Fleet Management

Supreme Court Refuses to Hear Biodiesel Standard Case

November 07, 2011

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The U.S. Supreme Court on Monday declined to hear a request from the oil and chemical industry to strike down the Renewable Fuel Standard (RFS). In refusing to hear the case, the Court has Affirmed EPA's renewable fuels standard.


The National Petrochemical and Refiners Association, along with the American Petroleum Institute submitted a petition in July for the U.S. Supreme Court to take up the case. The request centered on whether a federal agency that misses a statutory deadline for writing regulations may engage in retroactive rulemaking based on implied, rather than express, authorization from Congress, according to a court filing.

A spokesman for the NPRA said the organization was disappointed with the decision.

NPRA's and API's original petition challenging the RFS2 regulations was rejected on December 21, 2010, in a unanimous decision by the U.S. Court of Appeals for the District of Columbia (D.C. Circuit).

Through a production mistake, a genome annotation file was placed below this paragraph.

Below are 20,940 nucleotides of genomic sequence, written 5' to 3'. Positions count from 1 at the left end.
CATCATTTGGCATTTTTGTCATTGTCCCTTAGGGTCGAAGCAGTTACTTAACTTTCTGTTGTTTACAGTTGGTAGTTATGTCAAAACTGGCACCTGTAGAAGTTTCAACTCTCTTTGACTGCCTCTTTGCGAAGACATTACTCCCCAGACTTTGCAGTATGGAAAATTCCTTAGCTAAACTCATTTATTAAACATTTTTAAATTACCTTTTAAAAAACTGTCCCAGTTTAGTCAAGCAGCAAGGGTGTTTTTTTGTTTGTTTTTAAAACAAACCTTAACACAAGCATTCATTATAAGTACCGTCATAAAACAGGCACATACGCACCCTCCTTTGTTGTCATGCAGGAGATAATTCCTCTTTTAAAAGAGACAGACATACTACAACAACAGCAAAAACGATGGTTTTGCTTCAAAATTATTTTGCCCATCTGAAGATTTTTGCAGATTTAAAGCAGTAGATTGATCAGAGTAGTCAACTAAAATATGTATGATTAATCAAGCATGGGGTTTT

On February 3, 2011, NPRA and API filed a petition in the D.C. Circuit requesting an En Banc Rehearing -- a request for all the judges that comprise the D.C. Circuit to review a matter previously decided by a three-judge panel of the Court. The Court rejected that request in April.

NPRA and API filed their current petition for a writ of certiorari (a request to review) with the Supreme Court on July 22, 2011.

The National Biodiesel Board, a supporter of the Renewable Fuel Standard, said it was pleased that the Supreme Court put an end to the litigation.

"The RFS program is working just as Congress intended. It's creating jobs across the country. It's breaking our addiction to oil. It's helping clean our air, and it's reducing greenhouse gases," said Anne Steckel, NBB's vice president of federal affairs. "This year alone, the biodiesel industry is on pace to produce at least 800 million gallons of advanced biofuel while supporting more than 31,000 jobs. We're pleased to see the Supreme Court put an end to this litigation as we continue building a strong U.S. biodiesel industry."

Biodiesel is currently produced in nearly every state in the country and can be used in existing diesel engines and meets strict specifications of ASTM D6751.

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